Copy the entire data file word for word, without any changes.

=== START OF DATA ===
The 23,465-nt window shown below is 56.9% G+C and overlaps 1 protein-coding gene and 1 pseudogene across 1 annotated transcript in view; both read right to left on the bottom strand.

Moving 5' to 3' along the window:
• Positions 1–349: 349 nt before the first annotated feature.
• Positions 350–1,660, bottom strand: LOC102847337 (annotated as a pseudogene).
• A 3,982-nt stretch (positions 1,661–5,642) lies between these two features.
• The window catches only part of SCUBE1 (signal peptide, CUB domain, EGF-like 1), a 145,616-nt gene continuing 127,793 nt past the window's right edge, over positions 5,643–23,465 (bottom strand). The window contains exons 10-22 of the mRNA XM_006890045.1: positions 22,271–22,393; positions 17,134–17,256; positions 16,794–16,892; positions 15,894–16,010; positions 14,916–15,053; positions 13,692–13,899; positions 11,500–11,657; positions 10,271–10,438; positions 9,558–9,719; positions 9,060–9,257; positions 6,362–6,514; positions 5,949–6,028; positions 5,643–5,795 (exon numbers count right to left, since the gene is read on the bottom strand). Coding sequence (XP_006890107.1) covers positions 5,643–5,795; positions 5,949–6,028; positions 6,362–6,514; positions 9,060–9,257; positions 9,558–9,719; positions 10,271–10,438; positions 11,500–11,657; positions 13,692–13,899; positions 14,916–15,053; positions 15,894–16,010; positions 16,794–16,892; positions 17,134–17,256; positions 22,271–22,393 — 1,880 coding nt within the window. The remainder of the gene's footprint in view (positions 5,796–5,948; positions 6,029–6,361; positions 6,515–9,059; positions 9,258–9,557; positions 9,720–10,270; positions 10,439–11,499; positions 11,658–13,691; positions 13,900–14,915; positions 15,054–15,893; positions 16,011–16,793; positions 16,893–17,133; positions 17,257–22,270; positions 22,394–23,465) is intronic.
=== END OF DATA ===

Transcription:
The 23,465-nt window shown below is 56.9% G+C and overlaps 1 protein-coding gene and 1 pseudogene across 1 annotated transcript in view; both read right to left on the bottom strand.

Moving 5' to 3' along the window:
• Positions 1–349: 349 nt before the first annotated feature.
• Positions 350–1,660, bottom strand: LOC102847337 (annotated as a pseudogene).
• A 3,982-nt stretch (positions 1,661–5,642) lies between these two features.
• The window catches only part of SCUBE1 (signal peptide, CUB domain, EGF-like 1), a 145,616-nt gene continuing 127,793 nt past the window's right edge, over positions 5,643–23,465 (bottom strand). The window contains exons 10-22 of the mRNA XM_006890045.1: positions 22,271–22,393; positions 17,134–17,256; positions 16,794–16,892; positions 15,894–16,010; positions 14,916–15,053; positions 13,692–13,899; positions 11,500–11,657; positions 10,271–10,438; positions 9,558–9,719; positions 9,060–9,257; positions 6,362–6,514; positions 5,949–6,028; positions 5,643–5,795 (exon numbers count right to left, since the gene is read on the bottom strand). Coding sequence (XP_006890107.1) covers positions 5,643–5,795; positions 5,949–6,028; positions 6,362–6,514; positions 9,060–9,257; positions 9,558–9,719; positions 10,271–10,438; positions 11,500–11,657; positions 13,692–13,899; positions 14,916–15,053; positions 15,894–16,010; positions 16,794–16,892; positions 17,134–17,256; positions 22,271–22,393 — 1,880 coding nt within the window. The remainder of the gene's footprint in view (positions 5,796–5,948; positions 6,029–6,361; positions 6,515–9,059; positions 9,258–9,557; positions 9,720–10,270; positions 10,439–11,499; positions 11,658–13,691; positions 13,900–14,915; positions 15,054–15,893; positions 16,011–16,793; positions 16,893–17,133; positions 17,257–22,270; positions 22,394–23,465) is intronic.